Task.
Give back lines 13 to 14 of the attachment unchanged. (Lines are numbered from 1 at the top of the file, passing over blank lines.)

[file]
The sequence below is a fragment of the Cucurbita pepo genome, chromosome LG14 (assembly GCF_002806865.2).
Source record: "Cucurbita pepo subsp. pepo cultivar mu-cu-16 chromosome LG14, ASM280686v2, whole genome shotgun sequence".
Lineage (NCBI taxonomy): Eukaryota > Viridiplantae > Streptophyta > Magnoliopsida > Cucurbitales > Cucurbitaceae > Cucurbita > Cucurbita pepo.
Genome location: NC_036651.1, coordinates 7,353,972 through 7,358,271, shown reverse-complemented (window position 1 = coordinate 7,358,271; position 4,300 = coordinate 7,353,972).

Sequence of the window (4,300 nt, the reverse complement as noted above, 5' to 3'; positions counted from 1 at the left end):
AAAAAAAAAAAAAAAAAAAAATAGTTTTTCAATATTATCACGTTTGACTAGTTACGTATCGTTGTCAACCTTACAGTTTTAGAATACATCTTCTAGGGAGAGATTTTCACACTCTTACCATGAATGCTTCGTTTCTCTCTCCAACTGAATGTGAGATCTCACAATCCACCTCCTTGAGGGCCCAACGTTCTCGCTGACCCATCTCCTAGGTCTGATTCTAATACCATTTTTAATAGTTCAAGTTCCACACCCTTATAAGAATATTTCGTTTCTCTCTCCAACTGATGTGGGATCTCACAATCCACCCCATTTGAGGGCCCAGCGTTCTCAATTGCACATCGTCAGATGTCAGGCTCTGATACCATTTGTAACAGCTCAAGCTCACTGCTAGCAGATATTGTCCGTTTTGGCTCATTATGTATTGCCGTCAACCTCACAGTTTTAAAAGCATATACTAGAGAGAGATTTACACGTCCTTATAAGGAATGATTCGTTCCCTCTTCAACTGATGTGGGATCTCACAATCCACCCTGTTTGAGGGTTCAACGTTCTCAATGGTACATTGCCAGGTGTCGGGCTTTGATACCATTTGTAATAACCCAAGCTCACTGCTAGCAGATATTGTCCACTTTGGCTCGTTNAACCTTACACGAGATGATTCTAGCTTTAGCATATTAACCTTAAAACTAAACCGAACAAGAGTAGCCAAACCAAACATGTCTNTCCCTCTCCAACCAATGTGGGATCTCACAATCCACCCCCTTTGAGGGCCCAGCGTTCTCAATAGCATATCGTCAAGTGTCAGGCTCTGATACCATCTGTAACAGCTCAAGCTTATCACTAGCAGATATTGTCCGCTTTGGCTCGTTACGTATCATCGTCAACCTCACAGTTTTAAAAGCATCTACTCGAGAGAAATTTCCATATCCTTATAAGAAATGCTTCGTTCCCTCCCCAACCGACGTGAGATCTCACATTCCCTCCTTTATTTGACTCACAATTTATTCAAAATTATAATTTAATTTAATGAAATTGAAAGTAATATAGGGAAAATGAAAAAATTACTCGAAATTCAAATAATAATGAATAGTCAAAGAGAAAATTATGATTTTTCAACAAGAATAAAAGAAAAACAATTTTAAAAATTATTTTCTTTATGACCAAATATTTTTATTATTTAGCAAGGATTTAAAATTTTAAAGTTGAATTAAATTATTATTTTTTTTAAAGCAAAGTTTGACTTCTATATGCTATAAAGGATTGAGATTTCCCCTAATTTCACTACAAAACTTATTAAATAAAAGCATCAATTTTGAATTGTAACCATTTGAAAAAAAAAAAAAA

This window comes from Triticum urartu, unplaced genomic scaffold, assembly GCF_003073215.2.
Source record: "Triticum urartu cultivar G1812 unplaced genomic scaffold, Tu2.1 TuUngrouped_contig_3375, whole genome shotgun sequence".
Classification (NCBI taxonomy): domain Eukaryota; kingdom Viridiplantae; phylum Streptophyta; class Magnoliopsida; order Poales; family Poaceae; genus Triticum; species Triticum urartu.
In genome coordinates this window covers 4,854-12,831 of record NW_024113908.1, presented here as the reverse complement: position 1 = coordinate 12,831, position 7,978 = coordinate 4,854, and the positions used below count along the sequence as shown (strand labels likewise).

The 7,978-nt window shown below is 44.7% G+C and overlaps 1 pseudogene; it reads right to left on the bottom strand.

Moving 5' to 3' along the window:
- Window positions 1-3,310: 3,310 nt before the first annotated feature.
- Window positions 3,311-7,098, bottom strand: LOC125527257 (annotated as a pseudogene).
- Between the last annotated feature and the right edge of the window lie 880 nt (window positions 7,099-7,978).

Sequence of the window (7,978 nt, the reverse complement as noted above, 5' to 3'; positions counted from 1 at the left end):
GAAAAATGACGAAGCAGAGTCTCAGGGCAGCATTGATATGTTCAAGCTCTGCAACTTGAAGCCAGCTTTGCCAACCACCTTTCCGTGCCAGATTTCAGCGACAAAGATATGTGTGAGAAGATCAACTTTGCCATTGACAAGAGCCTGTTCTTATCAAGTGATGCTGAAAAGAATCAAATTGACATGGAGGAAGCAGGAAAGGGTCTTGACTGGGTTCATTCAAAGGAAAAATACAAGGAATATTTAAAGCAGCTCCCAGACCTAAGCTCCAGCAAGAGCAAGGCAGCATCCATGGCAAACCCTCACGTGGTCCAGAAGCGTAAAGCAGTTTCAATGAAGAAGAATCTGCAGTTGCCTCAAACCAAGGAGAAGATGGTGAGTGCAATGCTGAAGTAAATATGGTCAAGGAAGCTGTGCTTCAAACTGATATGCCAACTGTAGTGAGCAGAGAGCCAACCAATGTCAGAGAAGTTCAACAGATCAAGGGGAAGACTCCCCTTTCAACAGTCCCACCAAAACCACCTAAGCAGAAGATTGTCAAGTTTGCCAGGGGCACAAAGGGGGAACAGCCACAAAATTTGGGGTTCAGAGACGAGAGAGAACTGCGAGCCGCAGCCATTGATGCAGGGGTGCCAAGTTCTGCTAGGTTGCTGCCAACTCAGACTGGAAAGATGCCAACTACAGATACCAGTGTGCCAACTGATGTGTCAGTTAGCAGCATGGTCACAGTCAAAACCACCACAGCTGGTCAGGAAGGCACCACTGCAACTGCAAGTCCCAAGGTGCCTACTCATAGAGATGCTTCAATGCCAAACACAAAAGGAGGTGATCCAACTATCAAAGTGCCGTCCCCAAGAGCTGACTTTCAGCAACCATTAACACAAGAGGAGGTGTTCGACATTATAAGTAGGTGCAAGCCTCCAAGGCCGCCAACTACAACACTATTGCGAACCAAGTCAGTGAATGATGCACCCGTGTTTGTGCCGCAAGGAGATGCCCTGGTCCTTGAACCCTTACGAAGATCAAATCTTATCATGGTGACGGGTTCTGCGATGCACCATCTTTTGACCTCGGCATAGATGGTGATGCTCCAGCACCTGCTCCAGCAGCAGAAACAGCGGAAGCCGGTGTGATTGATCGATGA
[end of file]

- Window positions 1-3,310: 3,310 nt before the first annotated feature.
- Window positions 3,311-7,098, bottom strand: LOC125527257 (annotated as a pseudogene).